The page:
I was recently asked to consult with a company that converts bulk data into "narratives". For example, the company can take a baseball scorecard and it's robot will convert this into a news story about the baseball game.
A financial services client has engaged this company to use the robot to automate sell side earnings reports. The aim is to create reports that sound as if they were written by an equity research analyst, presumably so the client could market analysis on every company on the stock exchange. The company is looking for someone to help make the earnings reports sound more genuine.
All of this raises the question of the value of earnings reports.
Earnings season consumes an inordinate amount of time for sell side analysts. Companies report, sometimes several on the same day, and analysts race to be the first to publish their notes, much of which was already presented in the press release, then call their clients telling them their views and perspectives. Earnings days are long and noisy and the reports feed the information needs of institutional and individual investors as well as the business / media complex that both reports on these things and reinforces their importance.
In the week leading up to earnings, the equity research associates prepare models and write templates for the reports. It is a busy time. So an automated note - to an associate - is something of a holy grail that would allow more time to improve a stock screen, manage a personal account, study for the CFA or buy crap online.
Ahead of one earnings season, I created an automated earnings note that did a reasonable job pulling numbers, rates of change and keywords from an excel file to create simple paragraphs like "Revenues were $180M, up 10% y/y and above our expectations. Revenues were driven by [fill in something management said on the conference call]. Gross profit was 10%, 180 bps above our expectations and up 40bps y/y. Profit was driven by [fill in something management said on the conference call]."
The system worked, but raised the question; if I can automate it, what value does it actually have?
We live in a time when capitalism, consumerism and technology have all converged to rapidly convert anything into a commodity. This goes equally for things like electronic goods, healthcare and information. But what retains value over time, will - as always - be things that are rare, unusual and hard to replicate. In the case of the equity analyst, this includes hard to find information and perspective, on a company, an industry, a management or a strategy.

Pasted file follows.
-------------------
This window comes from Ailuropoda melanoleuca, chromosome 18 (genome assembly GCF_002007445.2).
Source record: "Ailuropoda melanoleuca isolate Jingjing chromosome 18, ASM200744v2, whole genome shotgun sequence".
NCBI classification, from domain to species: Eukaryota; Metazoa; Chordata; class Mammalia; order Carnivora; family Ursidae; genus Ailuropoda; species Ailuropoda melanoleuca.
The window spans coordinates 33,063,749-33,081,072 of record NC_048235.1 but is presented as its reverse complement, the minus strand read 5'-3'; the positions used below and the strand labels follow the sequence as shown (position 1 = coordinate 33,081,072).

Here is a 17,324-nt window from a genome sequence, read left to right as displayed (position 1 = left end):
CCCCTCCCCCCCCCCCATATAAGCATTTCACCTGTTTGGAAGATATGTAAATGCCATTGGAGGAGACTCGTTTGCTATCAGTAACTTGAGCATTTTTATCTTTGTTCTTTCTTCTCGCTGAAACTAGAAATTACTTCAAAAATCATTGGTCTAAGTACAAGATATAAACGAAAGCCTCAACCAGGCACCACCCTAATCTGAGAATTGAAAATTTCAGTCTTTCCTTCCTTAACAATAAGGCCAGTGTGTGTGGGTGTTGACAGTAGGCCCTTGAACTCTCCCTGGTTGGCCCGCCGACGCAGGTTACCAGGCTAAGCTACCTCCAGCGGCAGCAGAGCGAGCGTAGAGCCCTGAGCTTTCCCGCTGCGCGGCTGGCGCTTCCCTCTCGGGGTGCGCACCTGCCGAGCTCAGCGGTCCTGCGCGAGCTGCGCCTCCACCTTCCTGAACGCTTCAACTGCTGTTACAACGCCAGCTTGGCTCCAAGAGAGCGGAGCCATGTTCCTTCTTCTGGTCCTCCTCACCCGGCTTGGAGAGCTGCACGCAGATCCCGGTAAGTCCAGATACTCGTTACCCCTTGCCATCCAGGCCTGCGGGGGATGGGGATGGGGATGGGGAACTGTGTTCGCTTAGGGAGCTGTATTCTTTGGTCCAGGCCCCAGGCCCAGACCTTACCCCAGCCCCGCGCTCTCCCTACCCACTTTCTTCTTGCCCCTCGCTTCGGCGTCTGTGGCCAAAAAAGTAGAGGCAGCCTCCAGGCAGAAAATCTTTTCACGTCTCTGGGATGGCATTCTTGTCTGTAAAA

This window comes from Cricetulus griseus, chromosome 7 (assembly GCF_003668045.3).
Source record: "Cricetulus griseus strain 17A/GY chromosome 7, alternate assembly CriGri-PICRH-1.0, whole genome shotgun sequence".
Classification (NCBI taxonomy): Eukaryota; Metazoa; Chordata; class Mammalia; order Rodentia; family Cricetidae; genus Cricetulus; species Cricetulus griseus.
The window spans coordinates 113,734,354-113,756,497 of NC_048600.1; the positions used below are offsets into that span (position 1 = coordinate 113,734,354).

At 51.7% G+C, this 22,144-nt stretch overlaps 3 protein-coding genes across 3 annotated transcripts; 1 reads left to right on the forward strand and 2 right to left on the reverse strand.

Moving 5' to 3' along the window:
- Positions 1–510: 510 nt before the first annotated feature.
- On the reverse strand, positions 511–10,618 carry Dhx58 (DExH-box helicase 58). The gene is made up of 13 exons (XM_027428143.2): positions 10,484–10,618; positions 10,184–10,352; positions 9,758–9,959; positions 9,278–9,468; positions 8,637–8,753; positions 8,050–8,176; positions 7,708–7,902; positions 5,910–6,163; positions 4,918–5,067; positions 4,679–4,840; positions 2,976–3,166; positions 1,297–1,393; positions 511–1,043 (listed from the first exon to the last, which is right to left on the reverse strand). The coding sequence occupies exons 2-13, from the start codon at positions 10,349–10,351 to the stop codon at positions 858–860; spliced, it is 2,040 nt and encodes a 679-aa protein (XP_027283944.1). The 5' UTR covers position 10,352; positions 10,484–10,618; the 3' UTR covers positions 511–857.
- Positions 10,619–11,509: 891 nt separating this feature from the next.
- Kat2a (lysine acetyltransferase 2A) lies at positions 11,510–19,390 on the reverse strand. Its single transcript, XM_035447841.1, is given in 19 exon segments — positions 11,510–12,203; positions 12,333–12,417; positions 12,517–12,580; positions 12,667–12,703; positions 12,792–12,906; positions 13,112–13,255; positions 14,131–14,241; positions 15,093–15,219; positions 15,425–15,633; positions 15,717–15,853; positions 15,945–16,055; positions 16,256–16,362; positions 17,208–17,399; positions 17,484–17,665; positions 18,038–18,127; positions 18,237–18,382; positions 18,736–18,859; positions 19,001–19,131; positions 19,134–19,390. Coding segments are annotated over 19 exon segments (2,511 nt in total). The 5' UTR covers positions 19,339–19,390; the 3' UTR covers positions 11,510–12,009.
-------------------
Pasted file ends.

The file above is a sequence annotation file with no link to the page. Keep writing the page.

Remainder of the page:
I haven't decided if I'm going to work with this company or not. On one hand, it would allow dumb banks to convert their research staffs into robots, further shed staff and reduce comp, but still provide "equity research". On the other hand, maybe it would allow analysts to focus on value added research like independent sources, useful and unique surveys, interesting correlations and industry perspective, all in a highly regulated environment that adds value and reduces risk for clients.
Either way, I would remind the robot that just as owning a knife doesn't turn anyone into a chef, so automated earnings reports would not turn it into a sell side analyst.
- Long Cast Advisers
- This is written with serious investors in mind, though sometimes they're just drafts in progress. I'm a former reporter, private investigator and institutional equity analyst who digs deep to find niche undervalued and undiscovered securities. I manage money for individuals, institutions and family offices via my business Long Cast Advisers. This blog is part decision-diary, part investment observations and part general musings about Philadelphia sports. It should not be viewed as a solicitation for business or a recommendation to buy or sell securities.